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This eBook from the Gutenberg Project consists of approximately 33 pages of information about Adieu.
up in a madhouse, in a little town in Germany, at the time her relatives, thinking her dead, divided her property.  In 1816, the grenadier Fleuriot was at an inn in Strasburg, where she went after making her escape from the madhouse.  Several peasants told the grenadier that she had lived for a whole month in the forest, where they had tracked her in vain, trying to catch her, but she had always escaped them.  I was then staying a few miles from Strasburg.  Hearing much talk of a wild woman caught in the woods, I felt a desire to ascertain the truth of the ridiculous stories which were current about her.  What were my feelings on beholding my own niece!  Fleuriot told me all he knew of her dreadful history.  I took the poor man with my niece back to my home in Auvergne, where, unfortunately, I lost him some months later.  He had some slight control over Madame de Vandieres; he alone could induce her to wear clothing.  ‘Adieu,’ that word, which is her only language, she seldom uttered at that time.  Fleuriot had endeavored to awaken in her a few ideas, a few memories of the past; but he failed; all that he gained was to make her say that melancholy word a little oftener.  Still, the grenadier knew how to amuse her and play with her; my hope was in him, but—­”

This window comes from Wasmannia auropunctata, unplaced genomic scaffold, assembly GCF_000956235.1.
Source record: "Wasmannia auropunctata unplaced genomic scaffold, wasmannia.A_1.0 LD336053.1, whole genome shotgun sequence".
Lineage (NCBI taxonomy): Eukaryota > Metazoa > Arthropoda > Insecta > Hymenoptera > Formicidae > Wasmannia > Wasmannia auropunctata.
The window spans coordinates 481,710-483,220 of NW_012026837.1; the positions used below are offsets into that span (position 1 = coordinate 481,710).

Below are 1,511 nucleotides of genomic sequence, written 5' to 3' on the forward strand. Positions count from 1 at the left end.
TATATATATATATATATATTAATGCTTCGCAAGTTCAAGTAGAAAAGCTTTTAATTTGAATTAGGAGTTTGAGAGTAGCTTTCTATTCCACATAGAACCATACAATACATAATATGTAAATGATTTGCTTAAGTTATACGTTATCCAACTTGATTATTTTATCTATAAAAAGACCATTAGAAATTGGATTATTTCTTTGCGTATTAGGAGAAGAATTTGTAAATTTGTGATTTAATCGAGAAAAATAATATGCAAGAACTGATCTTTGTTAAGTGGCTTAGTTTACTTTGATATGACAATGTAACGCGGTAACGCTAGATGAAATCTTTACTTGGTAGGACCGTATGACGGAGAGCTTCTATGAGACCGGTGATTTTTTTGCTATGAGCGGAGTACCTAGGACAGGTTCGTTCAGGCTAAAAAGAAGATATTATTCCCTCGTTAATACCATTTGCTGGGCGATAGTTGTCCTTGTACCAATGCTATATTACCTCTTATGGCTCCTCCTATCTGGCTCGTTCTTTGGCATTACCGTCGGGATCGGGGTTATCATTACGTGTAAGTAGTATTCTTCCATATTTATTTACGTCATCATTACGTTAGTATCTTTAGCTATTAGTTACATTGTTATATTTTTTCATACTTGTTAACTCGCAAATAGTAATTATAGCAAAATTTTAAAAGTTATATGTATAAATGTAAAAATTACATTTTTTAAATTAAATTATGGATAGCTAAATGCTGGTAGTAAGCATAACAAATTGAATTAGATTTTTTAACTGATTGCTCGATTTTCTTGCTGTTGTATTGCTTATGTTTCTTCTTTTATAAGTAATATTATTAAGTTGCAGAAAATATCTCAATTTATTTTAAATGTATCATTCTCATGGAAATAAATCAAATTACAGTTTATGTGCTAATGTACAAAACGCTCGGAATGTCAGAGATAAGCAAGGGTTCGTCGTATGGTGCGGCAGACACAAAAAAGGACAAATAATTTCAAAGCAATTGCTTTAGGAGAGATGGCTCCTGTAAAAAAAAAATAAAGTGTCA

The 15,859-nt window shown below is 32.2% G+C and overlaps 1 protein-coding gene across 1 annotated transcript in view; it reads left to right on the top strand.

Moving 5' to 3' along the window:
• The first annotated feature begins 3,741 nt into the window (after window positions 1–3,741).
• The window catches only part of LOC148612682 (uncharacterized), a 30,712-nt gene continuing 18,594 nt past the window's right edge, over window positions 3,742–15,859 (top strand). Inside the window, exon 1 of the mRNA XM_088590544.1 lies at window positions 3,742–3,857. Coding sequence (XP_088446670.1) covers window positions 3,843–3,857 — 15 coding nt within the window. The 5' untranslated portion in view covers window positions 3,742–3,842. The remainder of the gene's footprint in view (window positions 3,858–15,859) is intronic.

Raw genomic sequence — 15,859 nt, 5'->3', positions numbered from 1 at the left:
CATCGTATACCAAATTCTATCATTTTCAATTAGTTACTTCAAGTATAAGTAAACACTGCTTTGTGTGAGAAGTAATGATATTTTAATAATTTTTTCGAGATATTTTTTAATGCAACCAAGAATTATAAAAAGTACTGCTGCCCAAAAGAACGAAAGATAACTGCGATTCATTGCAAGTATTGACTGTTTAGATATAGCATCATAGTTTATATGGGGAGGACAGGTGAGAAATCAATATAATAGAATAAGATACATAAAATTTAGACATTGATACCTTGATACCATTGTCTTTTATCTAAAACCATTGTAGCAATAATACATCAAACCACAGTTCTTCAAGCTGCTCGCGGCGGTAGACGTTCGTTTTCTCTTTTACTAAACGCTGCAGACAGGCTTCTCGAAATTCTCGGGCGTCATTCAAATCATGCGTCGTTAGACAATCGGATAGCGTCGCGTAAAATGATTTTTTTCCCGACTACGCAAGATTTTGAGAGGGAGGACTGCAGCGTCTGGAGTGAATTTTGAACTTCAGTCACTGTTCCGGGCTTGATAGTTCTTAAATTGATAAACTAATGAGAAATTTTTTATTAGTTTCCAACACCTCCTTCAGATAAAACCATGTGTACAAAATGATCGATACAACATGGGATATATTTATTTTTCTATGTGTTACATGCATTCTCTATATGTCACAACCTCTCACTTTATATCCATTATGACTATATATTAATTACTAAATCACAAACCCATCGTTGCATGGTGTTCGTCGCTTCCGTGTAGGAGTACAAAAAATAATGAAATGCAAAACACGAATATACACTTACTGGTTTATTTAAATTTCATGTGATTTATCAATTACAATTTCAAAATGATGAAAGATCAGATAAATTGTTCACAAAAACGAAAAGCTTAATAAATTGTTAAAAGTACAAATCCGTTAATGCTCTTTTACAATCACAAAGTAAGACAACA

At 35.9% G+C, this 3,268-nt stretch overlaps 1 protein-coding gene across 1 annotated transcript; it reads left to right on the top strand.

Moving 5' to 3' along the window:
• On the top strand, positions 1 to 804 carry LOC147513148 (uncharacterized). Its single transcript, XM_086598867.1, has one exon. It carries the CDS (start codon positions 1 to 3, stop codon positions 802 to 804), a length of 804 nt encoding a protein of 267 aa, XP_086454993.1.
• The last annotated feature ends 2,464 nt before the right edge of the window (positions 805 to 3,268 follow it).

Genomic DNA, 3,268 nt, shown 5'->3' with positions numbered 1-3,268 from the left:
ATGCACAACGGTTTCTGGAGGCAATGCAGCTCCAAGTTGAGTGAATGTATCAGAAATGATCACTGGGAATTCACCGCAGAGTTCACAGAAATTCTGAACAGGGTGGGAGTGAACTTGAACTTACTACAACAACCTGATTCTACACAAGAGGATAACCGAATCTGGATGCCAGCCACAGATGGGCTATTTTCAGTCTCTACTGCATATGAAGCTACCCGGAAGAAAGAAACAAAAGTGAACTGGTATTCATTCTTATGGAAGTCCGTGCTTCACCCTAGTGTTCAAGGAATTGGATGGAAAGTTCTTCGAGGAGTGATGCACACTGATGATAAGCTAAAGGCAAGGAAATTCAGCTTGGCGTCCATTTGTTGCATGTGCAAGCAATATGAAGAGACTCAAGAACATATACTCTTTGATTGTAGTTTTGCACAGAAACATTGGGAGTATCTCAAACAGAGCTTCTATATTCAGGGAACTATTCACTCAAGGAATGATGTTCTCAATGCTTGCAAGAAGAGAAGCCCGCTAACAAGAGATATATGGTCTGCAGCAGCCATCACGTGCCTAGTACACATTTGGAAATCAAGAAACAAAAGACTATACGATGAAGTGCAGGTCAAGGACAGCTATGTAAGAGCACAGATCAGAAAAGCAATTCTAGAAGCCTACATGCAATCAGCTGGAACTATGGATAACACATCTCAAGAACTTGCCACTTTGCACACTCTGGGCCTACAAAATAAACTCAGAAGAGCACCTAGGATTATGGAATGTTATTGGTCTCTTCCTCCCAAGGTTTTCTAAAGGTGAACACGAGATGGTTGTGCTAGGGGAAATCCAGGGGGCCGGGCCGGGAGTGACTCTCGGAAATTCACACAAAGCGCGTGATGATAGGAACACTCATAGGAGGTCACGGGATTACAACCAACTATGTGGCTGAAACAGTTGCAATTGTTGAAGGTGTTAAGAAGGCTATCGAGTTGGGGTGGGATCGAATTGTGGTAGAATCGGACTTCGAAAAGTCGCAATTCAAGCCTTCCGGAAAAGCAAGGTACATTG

He was silent for a moment.

“Here,” he continued, “she has found another creature, with whom she seems to have some strange understanding.  It is a poor idiotic peasant-girl, who, in spite of her ugliness and stupidity, loved a man, a mason.  The mason was willing to marry her, as she had some property.  Poor Genevieve was happy for a year; she dressed in her best to dance with her lover on Sunday; she comprehended love; in her heart and soul there was room for that one sentiment.  But the mason, Dallot, reflected.  He found a girl with all her senses, and more land than Genevieve, and he deserted the poor creature.  Since then she has lost the little intellect that love developed in her; she can do nothing but watch the cows, or help at harvesting.  My niece and this poor girl are friends, apparently by some invisible chain of their common destiny, by the sentiment in each which has caused their madness.  See!” added Stephanie’s uncle, leading the marquis to a window.

The latter then saw the countess seated on the ground between Genevieve’s legs.  The peasant-girl, armed with a huge horn comb, was giving her whole attention to the work of disentangling the long black hair of the poor countess, who was uttering little stifled cries, expressive of some instinctive sense of pleasure.  Monsieur d’Albon shuddered as he saw the utter abandonment of the body, the careless animal ease which revealed in the hapless woman a total absence of soul.

“Philippe, Philippe!” he muttered, “the past horrors are nothing!—­Is there no hope?” he asked.

The old physician raised his eyes to heaven.

“Adieu, monsieur,” said the marquis, pressing his hand.  “My friend is expecting me.  He will soon come to you.”

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